The RTL8125B(*) is a rather recent chipset and like it happened in the old “Biblical” times for 1 GbE (when Realtek initially had lack luster drivers) Realtek has been releasing multiple updates of its 2.5 GbE driver versions for the last year (r8125-9.003.02, r8125-9.003.03, r8125-9.003.04, r8125-9.003.05, r8125-9.004.01).

    (*) Many PCIe-based 3rd party cards have the RTL8125 instead of the RTL8125B (behavior is different).

    Hardkernel published a Wiki page for the H2 Net card which provides the link for a DKMS .deb package simplifying the driver installation on Debian or Ubuntu, see https://wiki.odroid.com/accessory/connectivity/h2_net_card.

    For installation on other distributions (and BSD), you rather go directly to the Realtek download page and run a sudo -H ./autorun.sh. This is not rocket science… but you usually have to re-install after a kernel update (because this is not a DKMS installation).

    For Windows, just download the most recent installer from the Realtek web site and run it.

    The Odroid forums is a smaller community than the Pi’s, but the quality of community support is quite higher: much less noise and more importantly you can actually post back and forth with the engineers who designed the thing! See https://forum.odroid.com/viewforum.php?f=167. There are multiple users who posted their recipes for installing the right driver on both Linux and BSD distributions.

    Tip: the Realtek drivers from stock distributions (Windows, Linux, BSD) “seem” to work but they do not resist closer inspection. Usually you want to run 1+ H iperf3 sessions as well as measure the CPU consumption e.g. using ‘sar’ from the ‘sysstat’ Debian/Ubuntu package. Last time I tried version r8125-9.004.01 or a version from an upstream kernel e.g. 5.10, the CPU consumption was out of whack. I have not tested these versions with ASPM disabled yet, see discussion below.

    I’m currently running 6 x H2+ in various capacities using Ubuntu Server. The driver I’m using is version 9.003.05 as advised in the H2 Net card Wiki page. Since then I also found out that if you want to connect a RTL8125B 2.5 GbE NIC to a 1 GbE subnet using Linux, you fix the 800 Mbps low speed by disabling ASPM (look for ASPM on the Odroid forums for the OP’s). With Linux, this can be done in 3 different manners:

    # On the fly:

    echo performance | sudo tee /sys/module/pcie_aspm/parameters/policy
    cat /sys/module/pcie_aspm/parameters/policy
    default [performance] powersave powersupersave

    # Adding the option to Grub:

    sudo vi /etc/default/grub
    GRUB_CMDLINE_LINUX_DEFAULT=”pcie_aspm.policy=performance quiet splash”

    sudo update-grub
    sudo reboot

    # Disabling ASPM in the BIOS:

    BIOS / Chipset / South cluster configuration / PCI Express configuration / PCI Express root port(1&2) / ASPM / Disable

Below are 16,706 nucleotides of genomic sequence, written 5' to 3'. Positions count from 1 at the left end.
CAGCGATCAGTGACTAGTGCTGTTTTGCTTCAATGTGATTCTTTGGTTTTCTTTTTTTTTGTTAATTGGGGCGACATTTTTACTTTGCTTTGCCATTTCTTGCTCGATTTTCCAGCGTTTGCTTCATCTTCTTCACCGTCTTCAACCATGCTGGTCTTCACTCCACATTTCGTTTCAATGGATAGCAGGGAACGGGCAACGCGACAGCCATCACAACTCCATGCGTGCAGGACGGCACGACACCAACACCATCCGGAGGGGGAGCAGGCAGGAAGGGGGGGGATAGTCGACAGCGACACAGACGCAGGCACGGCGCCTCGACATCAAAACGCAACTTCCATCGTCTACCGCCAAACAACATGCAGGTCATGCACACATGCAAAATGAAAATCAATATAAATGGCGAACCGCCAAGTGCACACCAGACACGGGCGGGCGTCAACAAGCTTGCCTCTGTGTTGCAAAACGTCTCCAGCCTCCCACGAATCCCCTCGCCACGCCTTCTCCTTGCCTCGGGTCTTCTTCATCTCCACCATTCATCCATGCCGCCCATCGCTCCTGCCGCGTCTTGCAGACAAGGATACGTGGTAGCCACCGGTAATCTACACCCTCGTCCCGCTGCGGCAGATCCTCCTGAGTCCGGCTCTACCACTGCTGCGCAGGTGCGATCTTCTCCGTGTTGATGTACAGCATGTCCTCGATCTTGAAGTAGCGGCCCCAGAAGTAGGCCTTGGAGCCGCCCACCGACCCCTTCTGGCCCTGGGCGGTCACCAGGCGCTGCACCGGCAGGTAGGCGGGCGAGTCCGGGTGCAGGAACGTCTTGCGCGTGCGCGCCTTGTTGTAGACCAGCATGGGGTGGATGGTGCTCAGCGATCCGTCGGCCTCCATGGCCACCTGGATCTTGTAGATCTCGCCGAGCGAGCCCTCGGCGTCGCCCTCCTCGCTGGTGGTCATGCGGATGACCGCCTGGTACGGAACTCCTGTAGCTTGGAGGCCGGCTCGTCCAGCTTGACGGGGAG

Note: do it for root port 1 and root port 2 which are the two root ports used for LAN.

    Once you’ve done that, the 1 GbE speed is about 940+ Mbps. For 2.5 GbE, I’m getting the expected 2.35 GbE.

    Beyond 2.5 GbE, I’m also using 10GbE (via SFP+ SolarFlare cards) or 11.2-14.4GbE (via Mellanox ConnectX-3 Pro) cards, the latter allowing to have the H2+’s on my FDR InfiniBand subnet, up to 45 GbE between modern PCs 🙂 The H2+ supports 10+ GbE despite the low-end Celeron J4115. The trick is to repurpose the M.2 slot as PCIe gen 2 x4 slot via a cable adapter. A full throttle 11.2-14.4GbE IPoIB session consumes from 20 to 30% of the CPU depending on direction. For more details, look for my posts on the Odroid Forums. Not a solution for large corporate departments, but totally sufficient for small businesses, SOHOs, start-ups and home.

    In terms of compute power, using the phoronix testing suite:
    – The Odroid N2+ (ARM-based SBC) leaves the Pi 4 in the dust,
    – The Odroid H2+ looks at the Odroid N2+ in its rear mirror far away.

    So, there is no “honest” comparison to make between the Pi 4, Odroid N2+ and Odroid H2+. These products have different purposes and markets with a few overlapping features.

    Great for low-power NAS and backups with 1 GbE, 2.5 GbE or 10+ GbE support. Same for Home Theater PC, Plex server or network appliance, the latter again for small businesses, SOHOs or home usage only. You get pro/power consumer solutions for a fraction of the cost compared to the major brands. Finally, it’s DIY, support comes from… you and the Odroid forums good Samaritans not from a paid maintenance/CS license.

  7. Does anyone have a guide on updating the network drivers for pfsense? I tried installing 2.5 devel a few weeks ago but couldn’t figure out how to replace drivers. Default pfsense 2.5-devel drivers gave me around the usual realtek speedtest 25-40mbit performance on a gig wan line.

  8. @Scott Laird
    Mine will happily run on 12V power with a 2.5″ sata ssd and the top fan. I suspect the spec voltage is so it can buck down to 12V for 3.5″ drives. If you’re not using those, nothing on the board actually needs regulated 12V. I haven’t tested higher input voltages.

  9. @Elias @Scott Laird

    Yes, The H2+ is OK with only 12V as long as you do not try to power mechanical drives through the board 12V power rail. Power voltage for the H2/H2+ has being discussed extensively on the Odroid forums.

    I have a box with 3 x H2+ 12V powered using a unique SFX PSU, each has a 10TB SATA drive, the drives are directly powered from the PSU, not from the board. Same thing for the PCIe Network cards which are powered from the PSU. No problem.

  10. How many people actually have a NBase T (2.5/5 Gbps) switch? Realtek will let you bond RTL8111’s, but I haven’t seen any software for the 8125. I would have jumped on this except when you end up ordering all the “mandatory” accessories, it gets the price into a different territory. The Realtek snobs will hate this board but love the memory option. When the Lenovo M90n IoT price dropped into this devices range, it didn’t make sense anymore. Lenovo has a more out of the box approach where the Odroid for the money is basically a Heathkit from Korea. The Lenovo is milspec rated and made in Mexico and has a very wide operating temperature range. And if you have to have 2.5GbE support, there are plenty of USB-C to NBase T adapters out there.

  11. Seeing as I recently found out my J1900 powered OPNsense appliance throttles my 400mbit/s download to about 360mibit/s while fq_codel is in place as a firewall rule. I would really like to see the the single threaded, single download stream performance of this, along with the total throughput.